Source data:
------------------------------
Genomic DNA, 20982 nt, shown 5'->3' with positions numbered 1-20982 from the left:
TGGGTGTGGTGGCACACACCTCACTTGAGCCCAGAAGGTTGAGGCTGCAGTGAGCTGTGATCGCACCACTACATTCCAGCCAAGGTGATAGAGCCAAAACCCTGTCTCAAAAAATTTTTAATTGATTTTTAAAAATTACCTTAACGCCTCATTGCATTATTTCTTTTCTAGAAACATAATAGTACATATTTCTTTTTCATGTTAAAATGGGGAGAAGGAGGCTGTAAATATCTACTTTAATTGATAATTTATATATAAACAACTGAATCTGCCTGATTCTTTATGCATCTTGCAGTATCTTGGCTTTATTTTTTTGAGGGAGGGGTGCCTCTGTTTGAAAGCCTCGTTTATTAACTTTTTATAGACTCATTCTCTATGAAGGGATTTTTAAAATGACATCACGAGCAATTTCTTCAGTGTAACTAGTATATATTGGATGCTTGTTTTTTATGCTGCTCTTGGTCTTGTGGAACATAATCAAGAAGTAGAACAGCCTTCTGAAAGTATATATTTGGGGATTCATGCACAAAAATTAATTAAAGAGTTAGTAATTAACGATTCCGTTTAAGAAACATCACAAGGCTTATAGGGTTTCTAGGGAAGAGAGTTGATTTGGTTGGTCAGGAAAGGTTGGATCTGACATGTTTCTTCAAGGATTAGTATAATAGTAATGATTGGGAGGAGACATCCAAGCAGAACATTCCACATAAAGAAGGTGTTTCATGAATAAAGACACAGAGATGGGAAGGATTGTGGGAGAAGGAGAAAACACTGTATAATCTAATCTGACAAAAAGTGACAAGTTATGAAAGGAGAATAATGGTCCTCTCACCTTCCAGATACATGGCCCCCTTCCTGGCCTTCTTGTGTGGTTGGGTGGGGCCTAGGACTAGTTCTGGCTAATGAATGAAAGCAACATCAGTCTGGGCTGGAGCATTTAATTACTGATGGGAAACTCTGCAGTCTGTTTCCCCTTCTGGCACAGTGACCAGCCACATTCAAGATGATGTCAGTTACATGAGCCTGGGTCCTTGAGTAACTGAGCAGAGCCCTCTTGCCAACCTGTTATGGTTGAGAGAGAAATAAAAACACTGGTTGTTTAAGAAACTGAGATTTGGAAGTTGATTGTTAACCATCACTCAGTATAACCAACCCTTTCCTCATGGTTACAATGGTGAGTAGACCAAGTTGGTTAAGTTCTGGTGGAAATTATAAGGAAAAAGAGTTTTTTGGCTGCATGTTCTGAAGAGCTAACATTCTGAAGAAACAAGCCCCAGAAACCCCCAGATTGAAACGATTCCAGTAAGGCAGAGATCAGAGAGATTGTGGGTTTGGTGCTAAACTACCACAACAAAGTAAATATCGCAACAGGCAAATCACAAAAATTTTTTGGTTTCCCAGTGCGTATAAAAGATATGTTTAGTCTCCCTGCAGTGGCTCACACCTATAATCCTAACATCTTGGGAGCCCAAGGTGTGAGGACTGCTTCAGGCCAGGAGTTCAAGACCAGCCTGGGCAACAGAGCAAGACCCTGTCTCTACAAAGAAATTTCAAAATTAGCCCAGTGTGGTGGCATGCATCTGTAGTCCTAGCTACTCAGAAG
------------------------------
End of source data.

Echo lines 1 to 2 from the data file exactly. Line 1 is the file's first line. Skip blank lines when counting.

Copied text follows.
Genomic DNA, 20982 nt, shown 5'->3' with positions numbered 1-20982 from the left:
TGGGTGTGGTGGCACACACCTCACTTGAGCCCAGAAGGTTGAGGCTGCAGTGAGCTGTGATCGCACCACTACATTCCAGCCAAGGTGATAGAGCCAAAACCCTGTCTCAAAAAATTTTTAATTGATTTTTAAAAATTACCTTAACGCCTCATTGCATTATTTCTTTTCTAGAAACATAATAGTACATATTTCTTTTTCATGTTAAAATGGGGAGAAGGAGGCTGTAAATATCTACTTTAATTGATAATTTATATATAAACAACTGAATCTGCCTGATTCTTTATGCATCTTGCAGTATCTTGGCTTTATTTTTTTGAGGGAGGGGTGCCTCTGTTTGAAAGCCTCGTTTATTAACTTTTTATAGACTCATTCTCTATGAAGGGATTTTTAAAATGACATCACGAGCAATTTCTTCAGTGTAACTAGTATATATTGGATGCTTGTTTTTTATGCTGCTCTTGGTCTTGTGGAACATAATCAAGAAGTAGAACAGCCTTCTGAAAGTATATATTTGGGGATTCATGCACAAAAATTAATTAAAGAGTTAGTAATTAACGATTCCGTTTAAGAAACATCACAAGGCTTATAGGGTTTCTAGGGAAGAGAGTTGATTTGGTTGGTCAGGAAAGGTTGGATCTGACATGTTTCTTCAAGGATTAGTATAATAGTAATGATTGGGAGGAGACATCCAAGCAGAACATTCCACATAAAGAAGGTGTTTCATGAATAAAGACACAGAGATGGGAAGGATTGTGGGAGAAGGAGAAAACACTGTATAATCTAATCTGACAAAAAGTGACAAGTTATGAAAGGAGAATAATGGTCCTCTCACCTTCCAGATACATGGCCCCCTTCCTGGCCTTCTTGTGTGGTTGGGTGGGGCCTAGGACTAGTTCTGGCTAATGAATGAAAGCAACATCAGTCTGGGCTGGAGCATTTAATTACTGATGGGAAACTCTGCAGTCTGTTTCCCCTTCTGGCACAGTGACCAGCCACATTCAAGATGATGTCAGTTACATGAGCCTGGGTCCTTGAGTAACTGAGCAGAGCCCTCTTGCCAACCTGTTATGGTTGAGAGAGAAATAAAAACACTGGTTGTTTAAGAAACTGAGATTTGGAAGTTGATTGTTAACCATCACTCAGTATAACCAACCCTTTCCTCATGGTTACAATGGTGAGTAGACCAAGTTGGTTAAGTTCTGGTGGAAATTATAAGGAAAAAGAGTTTTTTGGCTGCATGTTCTGAAGAGCTAACATTCTGAAGAAACAAGCCCCAGAAACCCCCAGATTGAAACGATTCCAGTAAGGCAGAGATCAGAGAGATTGTGGGTTTGGTGCTAAACTACCACAACAAAGTAAATATCGCAACAGGCAAATCACAAAAATTTTTTGGTTTCCCAGTGCGTATAAAAGATATGTTTAGTCTCCCTGCAGTGGCTCACACCTATAATCCTAACATCTTGGGAGCCCAAGGTGTGAGGACTGCTTCAGGCCAGGAGTTCAAGACCAGCCTGGGCAACAGAGCAAGACCCTGTCTCTACAAAGAAATTTCAAAATTAGCCCAGTGTGGTGGCATGCATCTGTAGTCCTAGCTACTCAGAAG